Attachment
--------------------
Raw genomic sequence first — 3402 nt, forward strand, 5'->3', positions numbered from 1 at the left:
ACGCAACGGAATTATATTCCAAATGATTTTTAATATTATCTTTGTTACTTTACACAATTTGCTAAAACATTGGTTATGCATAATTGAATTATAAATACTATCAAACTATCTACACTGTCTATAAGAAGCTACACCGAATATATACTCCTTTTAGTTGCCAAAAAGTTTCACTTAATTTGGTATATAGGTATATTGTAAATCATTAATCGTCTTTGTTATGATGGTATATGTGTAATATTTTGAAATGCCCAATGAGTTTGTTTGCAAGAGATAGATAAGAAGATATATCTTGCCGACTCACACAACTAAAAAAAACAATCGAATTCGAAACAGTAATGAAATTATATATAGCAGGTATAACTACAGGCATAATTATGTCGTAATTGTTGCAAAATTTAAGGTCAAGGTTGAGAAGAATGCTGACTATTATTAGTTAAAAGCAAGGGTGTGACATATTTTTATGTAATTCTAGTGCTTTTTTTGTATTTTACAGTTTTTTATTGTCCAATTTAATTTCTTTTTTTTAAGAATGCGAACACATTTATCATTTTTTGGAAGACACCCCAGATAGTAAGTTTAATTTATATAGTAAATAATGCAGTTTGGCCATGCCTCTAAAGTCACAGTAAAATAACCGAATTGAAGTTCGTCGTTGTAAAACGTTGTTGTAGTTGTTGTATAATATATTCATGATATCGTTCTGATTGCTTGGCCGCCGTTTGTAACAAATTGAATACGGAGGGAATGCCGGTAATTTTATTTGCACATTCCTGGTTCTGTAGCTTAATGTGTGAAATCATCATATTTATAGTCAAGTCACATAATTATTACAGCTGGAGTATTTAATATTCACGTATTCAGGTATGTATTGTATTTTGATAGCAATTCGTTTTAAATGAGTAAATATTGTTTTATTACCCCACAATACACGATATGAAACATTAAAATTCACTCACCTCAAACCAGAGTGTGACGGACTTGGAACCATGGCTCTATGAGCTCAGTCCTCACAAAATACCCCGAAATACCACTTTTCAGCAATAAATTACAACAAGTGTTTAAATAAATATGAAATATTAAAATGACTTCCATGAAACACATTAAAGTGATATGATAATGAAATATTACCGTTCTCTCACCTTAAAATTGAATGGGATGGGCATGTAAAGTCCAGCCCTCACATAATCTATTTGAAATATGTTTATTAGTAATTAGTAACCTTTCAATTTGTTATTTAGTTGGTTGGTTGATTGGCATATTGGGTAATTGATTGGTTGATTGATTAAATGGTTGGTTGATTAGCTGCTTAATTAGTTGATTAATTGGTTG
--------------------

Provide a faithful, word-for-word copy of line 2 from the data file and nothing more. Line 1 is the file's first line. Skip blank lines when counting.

ACGCAACGGAATTATATTCCAAATGATTTTTAATATTATCTTTGTTACTTTACACAATTTGCTAAAACATTGGTTATGCATAATTGAATTATAAATACTATCAAACTATCTACACTGTCTATAAGAAGCTACACCGAATATATACTCCTTTTAGTTGCCAAAAAGTTTCACTTAATTTGGTATATAGGTATATTGTAAATCATTAATCGTCTTTGTTATGATGGTATATGTGTAATATTTTGAAATGCCCAATGAGTTTGTTTGCAAGAGATAGATAAGAAGATATATCTTGCCGACTCACACAACTAAAAAAAACAATCGAATTCGAAACAGTAATGAAATTATATATAGCAGGTATAACTACAGGCATAATTATGTCGTAATTGTTGCAAAATTTAAGGTCAAGGTTGAGAAGAATGCTGACTATTATTAGTTAAAAGCAAGGGTGTGACATATTTTTATGTAATTCTAGTGCTTTTTTTGTATTTTACAGTTTTTTATTGTCCAATTTAATTTCTTTTTTTTAAGAATGCGAACACATTTATCATTTTTTGGAAGACACCCCAGATAGTAAGTTTAATTTATATAGTAAATAATGCAGTTTGGCCATGCCTCTAAAGTCACAGTAAAATAACCGAATTGAAGTTCGTCGTTGTAAAACGTTGTTGTAGTTGTTGTATAATATATTCATGATATCGTTCTGATTGCTTGGCCGCCGTTTGTAACAAATTGAATACGGAGGGAATGCCGGTAATTTTATTTGCACATTCCTGGTTCTGTAGCTTAATGTGTGAAATCATCATATTTATAGTCAAGTCACATAATTATTACAGCTGGAGTATTTAATATTCACGTATTCAGGTATGTATTGTATTTTGATAGCAATTCGTTTTAAATGAGTAAATATTGTTTTATTACCCCACAATACACGATATGAAACATTAAAATTCACTCACCTCAAACCAGAGTGTGACGGACTTGGAACCATGGCTCTATGAGCTCAGTCCTCACAAAATACCCCGAAATACCACTTTTCAGCAATAAATTACAACAAGTGTTTAAATAAATATGAAATATTAAAATGACTTCCATGAAACACATTAAAGTGATATGATAATGAAATATTACCGTTCTCTCACCTTAAAATTGAATGGGATGGGCATGTAAAGTCCAGCCCTCACATAATCTATTTGAAATATGTTTATTAGTAATTAGTAACCTTTCAATTTGTTATTTAGTTGGTTGGTTGATTGGCATATTGGGTAATTGATTGGTTGATTGATTAAATGGTTGGTTGATTAGCTGCTTAATTAGTTGATTAATTGGTTG